It’s rose pruning time in Southern California. Shouldn’t they stop blooming first?

I’ve been enjoying frequent afternoon walks in one of my favorite local parks. Lacy Park (San Marino) is over thirty acres of space known for its extensive variety of trees, as well as a lovely rose garden. The park has two walking loops, with the outer loop well shaded by trees, and it’s an enjoyable place for exercise, if I don’t get too distracted by the squirrels and friendly people walking their dogs.

The center green of the park was once a lake, fed by springs and streams that flowed from the mountains. The Gabrielino-Tongva people relied on the area for water. Later when the Spanish Mission San Gabriel came to the area in the 1770s the lower end of the lake was dammed to provide power for a saw mill, wool works and tannery. Water was also pumped through a grist mill.

With my interest in local history I enjoy walking in this park and paying attention to the surroundings.

I did get a little distracted today. Although we’re barely into winter, I caught a little early spring fever. Today was cut back the roses day. In Southern California roses are best pruned between the first of January through February. Generally within one month of the pruning the roses will begin to put out new growth, and as soon as that happens, in my mind it’s spring!

The park grass is brown, many of the trees still bare, and there isn’t much flowering, but the landscapers were in full tilt preparing the beds for what’s to come. I found some lovely blooms that didn’t receive the message that it’s winter and time for them to get a short nap. Even a few stray Iris looked healthy and happy despite the fact that they have usually died back long before Christmas.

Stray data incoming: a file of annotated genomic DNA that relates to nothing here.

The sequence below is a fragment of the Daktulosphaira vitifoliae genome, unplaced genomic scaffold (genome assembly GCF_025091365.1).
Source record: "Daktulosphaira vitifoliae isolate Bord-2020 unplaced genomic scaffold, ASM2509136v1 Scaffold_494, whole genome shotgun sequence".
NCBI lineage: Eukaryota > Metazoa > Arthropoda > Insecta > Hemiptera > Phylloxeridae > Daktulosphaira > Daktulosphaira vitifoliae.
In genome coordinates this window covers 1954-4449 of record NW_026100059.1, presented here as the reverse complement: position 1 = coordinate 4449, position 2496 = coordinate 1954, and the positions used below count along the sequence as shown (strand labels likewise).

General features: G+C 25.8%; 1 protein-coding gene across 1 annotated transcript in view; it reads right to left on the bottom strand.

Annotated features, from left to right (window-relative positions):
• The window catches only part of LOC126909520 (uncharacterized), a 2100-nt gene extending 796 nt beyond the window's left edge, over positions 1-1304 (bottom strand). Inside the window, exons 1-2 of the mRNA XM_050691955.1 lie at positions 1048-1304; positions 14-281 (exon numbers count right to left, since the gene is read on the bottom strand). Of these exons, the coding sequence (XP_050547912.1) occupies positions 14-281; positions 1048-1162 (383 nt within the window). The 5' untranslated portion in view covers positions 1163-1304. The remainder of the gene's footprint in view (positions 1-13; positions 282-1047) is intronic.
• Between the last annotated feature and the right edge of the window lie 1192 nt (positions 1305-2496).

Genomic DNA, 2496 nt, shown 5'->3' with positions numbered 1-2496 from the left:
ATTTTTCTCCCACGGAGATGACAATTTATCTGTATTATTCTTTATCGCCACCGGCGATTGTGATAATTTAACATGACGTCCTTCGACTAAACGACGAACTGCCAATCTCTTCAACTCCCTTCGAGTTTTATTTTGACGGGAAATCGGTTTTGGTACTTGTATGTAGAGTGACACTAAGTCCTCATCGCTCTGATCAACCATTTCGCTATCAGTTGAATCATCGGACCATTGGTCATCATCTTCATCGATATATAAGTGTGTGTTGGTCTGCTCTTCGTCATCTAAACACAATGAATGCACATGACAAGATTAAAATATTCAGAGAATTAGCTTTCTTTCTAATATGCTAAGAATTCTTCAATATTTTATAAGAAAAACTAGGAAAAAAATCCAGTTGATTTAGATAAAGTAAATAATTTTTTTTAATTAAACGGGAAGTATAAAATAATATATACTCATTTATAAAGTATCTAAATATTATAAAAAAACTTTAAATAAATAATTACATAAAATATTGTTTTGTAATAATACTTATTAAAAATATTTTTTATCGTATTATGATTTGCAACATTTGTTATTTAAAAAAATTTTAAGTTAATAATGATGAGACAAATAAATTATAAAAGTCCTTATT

I’ll take a photo from time to time and share the park as it comes back to life. The rose garden should be beautiful in another two months, and the grass will turn green and better frame the small grove of palm trees.

There are so many trees in this lovely park, many originally donated by Henry Huntington. One caught my eye today because of its unusual name–Hackberry! What’s a hackberry?

Celtis australis deciduous Celtis australis

Celtis australis is also known as the European nettle tree, the Mediterranean hackberry, lote tree, or honey berry. The tree is bare right now, but I’ll be looking for signs of life. It should produce small, dark-purple berries that hang in clusters, attracting birds and other wildlife.

So the park is in transition and I’ll be enjoying the changes while I walk the outer loop. I’d probably get a lot more exercise if I didn’t stop every few minutes to read the plant and tree markers. When the grounds are more lush with spring and summer foliage the markers are more difficult to read.

Maybe next time I’ll show you the memorial to General George S. Patton, a native of San Marino. I can feel another history lesson coming on!